It’s no secret that Flagstaff is one of the best stargazing cities in the world: In 2001, it was named the first International Dark Sky City thanks to its commitment to reducing light pollution. Since then, it’s become a magnet for people who are passionate about space—including Jasmine Garani, a lecturer in astronomy at NAU.
Most of us can only hope to identify one or two constellations when we look up at the sky, but Garani knows them all. We sat down with the astronomer to find out what’s in the sky right now, what’s coming up later this year and why you shouldn’t believe all the supernova rumors you hear.
How did you become an astronomer and find your way to NAU?
I’ve always liked space—I even had an astronomy-themed bedroom growing up. I went to college as a physics major, but then I took an astronomy class and decided I liked both, so I ended up getting a bachelor’s degree in physics and astronomy. In graduate school at Arizona State, I realized I liked teaching more than research, so I got a master’s degree in astronomy and astrophysics.
This is my second year at NAU, teaching classes like Introduction to Indigenous Astronomy, where we look at the relationships that different Indigenous cultures in the Southwest and around the world have to the sky, how they used it for farming and navigation and how the constellations have factored into their stories and myths. And new this semester, I’m teaching Celebrating Diversity in Astronomy!
Which constellations are visible in Flagstaff this time of year?
The easiest constellation to find in the wintertime is Orion, the hunter with the sword and bow and arrow. You can pretty quickly spot Orion’s belt, which is just three stars in a row. And depending on how well you can see the sky—we’re lucky to have dark skies and lots of clear nights here in Flagstaff—you might also be able to spot Orion’s two feet, shoulders and bow.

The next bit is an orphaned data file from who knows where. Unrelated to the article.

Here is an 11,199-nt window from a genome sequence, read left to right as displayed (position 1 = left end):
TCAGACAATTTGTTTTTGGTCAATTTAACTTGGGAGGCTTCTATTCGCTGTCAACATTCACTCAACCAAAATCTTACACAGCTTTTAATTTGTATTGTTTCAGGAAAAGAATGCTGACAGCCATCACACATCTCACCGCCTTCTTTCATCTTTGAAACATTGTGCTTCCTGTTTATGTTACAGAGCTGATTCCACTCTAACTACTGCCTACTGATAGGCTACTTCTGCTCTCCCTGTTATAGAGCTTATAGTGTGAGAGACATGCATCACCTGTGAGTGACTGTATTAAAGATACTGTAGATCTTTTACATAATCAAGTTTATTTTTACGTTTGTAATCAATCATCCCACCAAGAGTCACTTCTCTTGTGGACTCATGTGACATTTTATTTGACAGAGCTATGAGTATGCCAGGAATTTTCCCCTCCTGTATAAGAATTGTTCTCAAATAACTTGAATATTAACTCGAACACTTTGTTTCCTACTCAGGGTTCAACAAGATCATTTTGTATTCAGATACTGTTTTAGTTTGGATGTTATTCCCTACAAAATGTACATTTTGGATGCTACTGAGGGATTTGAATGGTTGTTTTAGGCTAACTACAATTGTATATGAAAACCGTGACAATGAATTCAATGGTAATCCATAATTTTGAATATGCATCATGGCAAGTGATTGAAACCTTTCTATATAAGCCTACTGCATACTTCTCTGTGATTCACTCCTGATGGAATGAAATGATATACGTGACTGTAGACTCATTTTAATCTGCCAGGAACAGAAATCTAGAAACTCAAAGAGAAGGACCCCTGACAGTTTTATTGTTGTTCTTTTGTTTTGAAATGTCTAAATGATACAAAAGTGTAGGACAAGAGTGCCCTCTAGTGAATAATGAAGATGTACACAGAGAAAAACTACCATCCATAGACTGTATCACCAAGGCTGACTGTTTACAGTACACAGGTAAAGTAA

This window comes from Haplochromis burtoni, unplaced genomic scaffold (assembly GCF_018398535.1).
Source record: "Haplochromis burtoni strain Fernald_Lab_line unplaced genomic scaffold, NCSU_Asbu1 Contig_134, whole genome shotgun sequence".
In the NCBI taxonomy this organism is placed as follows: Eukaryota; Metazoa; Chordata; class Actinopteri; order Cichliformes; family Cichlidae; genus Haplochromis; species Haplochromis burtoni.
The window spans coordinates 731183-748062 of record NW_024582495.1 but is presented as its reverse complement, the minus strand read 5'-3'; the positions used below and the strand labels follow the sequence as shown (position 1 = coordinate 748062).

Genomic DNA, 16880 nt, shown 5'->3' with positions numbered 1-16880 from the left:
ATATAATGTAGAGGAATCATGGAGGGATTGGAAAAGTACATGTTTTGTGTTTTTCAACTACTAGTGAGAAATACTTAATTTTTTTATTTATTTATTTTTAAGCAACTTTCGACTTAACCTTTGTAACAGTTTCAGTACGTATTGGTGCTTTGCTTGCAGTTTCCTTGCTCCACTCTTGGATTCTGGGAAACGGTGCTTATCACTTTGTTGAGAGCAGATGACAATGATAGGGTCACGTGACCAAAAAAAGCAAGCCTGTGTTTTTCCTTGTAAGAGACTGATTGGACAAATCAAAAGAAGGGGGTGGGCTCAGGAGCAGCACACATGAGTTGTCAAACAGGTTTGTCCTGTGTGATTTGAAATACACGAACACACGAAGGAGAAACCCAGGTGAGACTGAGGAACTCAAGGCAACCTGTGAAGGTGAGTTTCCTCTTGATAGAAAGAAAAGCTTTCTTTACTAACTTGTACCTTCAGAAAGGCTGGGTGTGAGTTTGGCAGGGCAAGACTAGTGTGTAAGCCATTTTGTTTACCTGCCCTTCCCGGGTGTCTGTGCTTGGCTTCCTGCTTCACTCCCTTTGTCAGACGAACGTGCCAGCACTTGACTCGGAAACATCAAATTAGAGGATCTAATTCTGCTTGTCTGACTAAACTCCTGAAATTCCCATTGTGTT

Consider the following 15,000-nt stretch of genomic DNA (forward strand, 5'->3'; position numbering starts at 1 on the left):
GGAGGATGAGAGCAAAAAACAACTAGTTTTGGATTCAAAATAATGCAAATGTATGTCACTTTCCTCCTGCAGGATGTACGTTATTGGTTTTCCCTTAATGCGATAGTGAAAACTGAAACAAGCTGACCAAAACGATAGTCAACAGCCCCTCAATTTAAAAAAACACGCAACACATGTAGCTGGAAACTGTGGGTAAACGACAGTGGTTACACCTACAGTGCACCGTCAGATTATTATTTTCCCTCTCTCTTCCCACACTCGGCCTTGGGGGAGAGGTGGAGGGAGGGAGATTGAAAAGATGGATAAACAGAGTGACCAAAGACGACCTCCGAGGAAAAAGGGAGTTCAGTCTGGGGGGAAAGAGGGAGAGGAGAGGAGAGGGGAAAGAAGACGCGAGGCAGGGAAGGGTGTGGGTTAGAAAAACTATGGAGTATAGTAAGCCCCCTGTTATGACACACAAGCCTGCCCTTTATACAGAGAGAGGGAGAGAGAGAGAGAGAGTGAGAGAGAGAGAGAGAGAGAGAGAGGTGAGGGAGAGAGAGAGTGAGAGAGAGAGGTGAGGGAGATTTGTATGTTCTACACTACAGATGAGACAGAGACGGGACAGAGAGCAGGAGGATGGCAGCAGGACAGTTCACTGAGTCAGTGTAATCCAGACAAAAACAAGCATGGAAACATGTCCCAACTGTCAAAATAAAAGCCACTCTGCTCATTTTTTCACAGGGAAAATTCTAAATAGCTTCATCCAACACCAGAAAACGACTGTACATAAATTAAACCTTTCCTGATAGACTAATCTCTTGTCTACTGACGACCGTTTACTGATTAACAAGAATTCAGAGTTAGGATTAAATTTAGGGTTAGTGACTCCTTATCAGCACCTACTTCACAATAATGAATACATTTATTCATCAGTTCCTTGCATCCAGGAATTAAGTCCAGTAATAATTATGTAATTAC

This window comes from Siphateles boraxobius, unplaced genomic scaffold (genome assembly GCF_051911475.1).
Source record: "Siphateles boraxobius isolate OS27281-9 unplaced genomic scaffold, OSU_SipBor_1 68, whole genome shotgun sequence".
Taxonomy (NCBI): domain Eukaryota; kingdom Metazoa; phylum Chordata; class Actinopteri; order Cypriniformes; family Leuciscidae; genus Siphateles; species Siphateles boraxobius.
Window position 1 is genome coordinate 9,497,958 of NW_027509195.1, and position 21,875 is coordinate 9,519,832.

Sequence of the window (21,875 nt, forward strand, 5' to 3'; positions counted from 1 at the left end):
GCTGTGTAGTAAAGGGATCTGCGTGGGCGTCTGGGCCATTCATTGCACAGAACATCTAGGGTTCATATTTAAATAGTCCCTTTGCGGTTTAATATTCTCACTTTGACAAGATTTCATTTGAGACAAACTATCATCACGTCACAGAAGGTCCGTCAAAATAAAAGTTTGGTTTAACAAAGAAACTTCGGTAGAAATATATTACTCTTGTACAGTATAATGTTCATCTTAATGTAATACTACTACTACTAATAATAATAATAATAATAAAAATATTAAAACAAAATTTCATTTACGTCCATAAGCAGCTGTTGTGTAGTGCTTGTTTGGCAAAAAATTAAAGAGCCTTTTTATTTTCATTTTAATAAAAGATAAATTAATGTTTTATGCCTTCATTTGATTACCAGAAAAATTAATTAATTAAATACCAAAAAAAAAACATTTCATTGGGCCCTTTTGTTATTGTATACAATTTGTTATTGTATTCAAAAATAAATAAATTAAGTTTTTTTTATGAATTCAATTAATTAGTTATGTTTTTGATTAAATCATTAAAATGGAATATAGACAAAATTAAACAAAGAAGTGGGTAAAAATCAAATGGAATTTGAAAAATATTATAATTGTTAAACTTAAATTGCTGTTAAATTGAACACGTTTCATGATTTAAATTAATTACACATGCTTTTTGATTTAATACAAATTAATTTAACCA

If you follow Orion’s belt upward, it’ll point you to the constellation of Taurus. Then you can continue in that direction to the Pleiades, which is where the Subaru car logo comes from. The Pleiades is a tiny cluster of seven stars, and if you have really good eyesight, you might be able to make out five or six of them.
If you return to Orion’s belt and this time look up and to the left, you’ll see the Gemini twins as well. Also in that area is Sirius, the brightest star in the sky.
If you have a telescope or visit an observatory, another great one to look out for this time of year is Jupiter. Even with a small telescope, you’ll be able to see its dark stripes, which is pretty cool.
What special events are happening in the sky this year?
On April 8, we’ll have a total solar eclipse. The best views will be in the eastern United States; it’ll go through Waco, Texas, and St. Louis, continuing through the Northeast and into Canada. If you’re staying local, you can still see a partial eclipse; the sun will be about 68 percent
There will be meteor showers April 15-29, though they may be hard to see: When the showers peak on April 21 and 22, we will have a nearly full moon, and it will be bright enough to somewhat obscure the showers. Luckily, if you miss out, there are always more meteor showers to see: the Perseids happen every year in August, and the Leonids happen in November.
Some scientists say Betelgeuse could explode soon. Is that true?
Astronomers believe that the very large, very bright star Betelgeuse—Orion’s top left shoulder—is probably the next star in our sky to go supernova and explode. It’s about 10 million years old and very close to the end of its lifecycle, relatively speaking. When that happens, it will be a major astronomical event. The thing is, that could happen today, it could happen in 20 years or it could happen a million years from now.
Can you share a few stargazing tips?
There’s a great app called Stellarium that lets you find constellations really easily. You can just point your phone at the sky and see which constellations are above you.
In general, the farther away you can get from the city, the better. Go away from brighter streetlights, whether it’s to a darker suburban neighborhood or to somewhere like Buffalo Park. Because we live in a Dark Sky City, you don’t have to go too far to get away from bright lights!
Of course, one of the best stargazing locations is our observatory right on campus. The Barry Lutz telescope is accessible to all members of the public on Friday nights during the school year. The telescope operators are always there to guide you and answer any questions.
What’s one cool astronomy fact you wish everyone knew?
Saturn is less dense than water—so theoretically, if you filled up a Saturn-sized bathtub with water and stuck it in there, it would float!
Jill Kimball | NAU Communications
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